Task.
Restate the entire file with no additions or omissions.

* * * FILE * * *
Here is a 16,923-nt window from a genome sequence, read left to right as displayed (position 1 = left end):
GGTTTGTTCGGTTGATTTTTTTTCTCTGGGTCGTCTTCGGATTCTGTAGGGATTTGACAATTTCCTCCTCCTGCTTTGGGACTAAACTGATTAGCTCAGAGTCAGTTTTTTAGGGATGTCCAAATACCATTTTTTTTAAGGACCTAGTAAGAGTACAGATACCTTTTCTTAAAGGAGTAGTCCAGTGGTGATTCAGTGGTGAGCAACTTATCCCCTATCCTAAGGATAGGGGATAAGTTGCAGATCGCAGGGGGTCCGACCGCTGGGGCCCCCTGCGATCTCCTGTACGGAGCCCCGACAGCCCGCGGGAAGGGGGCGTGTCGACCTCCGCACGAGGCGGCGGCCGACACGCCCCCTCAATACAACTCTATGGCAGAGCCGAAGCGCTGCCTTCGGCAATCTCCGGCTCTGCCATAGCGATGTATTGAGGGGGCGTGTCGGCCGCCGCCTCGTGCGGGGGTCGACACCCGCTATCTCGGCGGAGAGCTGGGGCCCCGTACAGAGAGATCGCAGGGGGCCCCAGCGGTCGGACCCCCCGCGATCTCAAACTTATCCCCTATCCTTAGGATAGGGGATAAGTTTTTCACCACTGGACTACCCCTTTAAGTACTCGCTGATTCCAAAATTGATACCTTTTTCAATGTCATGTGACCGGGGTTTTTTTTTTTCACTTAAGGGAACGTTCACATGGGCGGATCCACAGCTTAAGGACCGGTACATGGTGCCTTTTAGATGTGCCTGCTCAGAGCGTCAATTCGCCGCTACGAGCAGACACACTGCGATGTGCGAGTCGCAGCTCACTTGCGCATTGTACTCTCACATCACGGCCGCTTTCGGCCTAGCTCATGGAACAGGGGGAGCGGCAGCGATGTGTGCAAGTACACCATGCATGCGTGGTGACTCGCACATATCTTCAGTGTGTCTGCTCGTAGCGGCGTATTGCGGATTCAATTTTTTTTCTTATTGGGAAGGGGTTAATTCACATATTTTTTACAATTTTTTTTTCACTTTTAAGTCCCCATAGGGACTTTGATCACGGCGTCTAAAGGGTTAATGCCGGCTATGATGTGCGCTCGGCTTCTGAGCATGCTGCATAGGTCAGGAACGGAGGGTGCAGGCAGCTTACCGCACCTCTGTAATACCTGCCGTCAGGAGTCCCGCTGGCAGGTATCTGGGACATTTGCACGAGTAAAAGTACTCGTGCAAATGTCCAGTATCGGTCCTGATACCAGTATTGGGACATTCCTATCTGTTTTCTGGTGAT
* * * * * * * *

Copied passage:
Here is a 16,923-nt window from a genome sequence, read left to right as displayed (position 1 = left end):
GGTTTGTTCGGTTGATTTTTTTTCTCTGGGTCGTCTTCGGATTCTGTAGGGATTTGACAATTTCCTCCTCCTGCTTTGGGACTAAACTGATTAGCTCAGAGTCAGTTTTTTAGGGATGTCCAAATACCATTTTTTTTAAGGACCTAGTAAGAGTACAGATACCTTTTCTTAAAGGAGTAGTCCAGTGGTGATTCAGTGGTGAGCAACTTATCCCCTATCCTAAGGATAGGGGATAAGTTGCAGATCGCAGGGGGTCCGACCGCTGGGGCCCCCTGCGATCTCCTGTACGGAGCCCCGACAGCCCGCGGGAAGGGGGCGTGTCGACCTCCGCACGAGGCGGCGGCCGACACGCCCCCTCAATACAACTCTATGGCAGAGCCGAAGCGCTGCCTTCGGCAATCTCCGGCTCTGCCATAGCGATGTATTGAGGGGGCGTGTCGGCCGCCGCCTCGTGCGGGGGTCGACACCCGCTATCTCGGCGGAGAGCTGGGGCCCCGTACAGAGAGATCGCAGGGGGCCCCAGCGGTCGGACCCCCCGCGATCTCAAACTTATCCCCTATCCTTAGGATAGGGGATAAGTTTTTCACCACTGGACTACCCCTTTAAGTACTCGCTGATTCCAAAATTGATACCTTTTTCAATGTCATGTGACCGGGGTTTTTTTTTTTCACTTAAGGGAACGTTCACATGGGCGGATCCACAGCTTAAGGACCGGTACATGGTGCCTTTTAGATGTGCCTGCTCAGAGCGTCAATTCGCCGCTACGAGCAGACACACTGCGATGTGCGAGTCGCAGCTCACTTGCGCATTGTACTCTCACATCACGGCCGCTTTCGGCCTAGCTCATGGAACAGGGGGAGCGGCAGCGATGTGTGCAAGTACACCATGCATGCGTGGTGACTCGCACATATCTTCAGTGTGTCTGCTCGTAGCGGCGTATTGCGGATTCAATTTTTTTTCTTATTGGGAAGGGGTTAATTCACATATTTTTTACAATTTTTTTTTCACTTTTAAGTCCCCATAGGGACTTTGATCACGGCGTCTAAAGGGTTAATGCCGGCTATGATGTGCGCTCGGCTTCTGAGCATGCTGCATAGGTCAGGAACGGAGGGTGCAGGCAGCTTACCGCACCTCTGTAATACCTGCCGTCAGGAGTCCCGCTGGCAGGTATCTGGGACATTTGCACGAGTAAAAGTACTCGTGCAAATGTCCAGTATCGGTCCTGATACCAGTATTGGGACATTCCTATCTGTTTTCTGGTGAT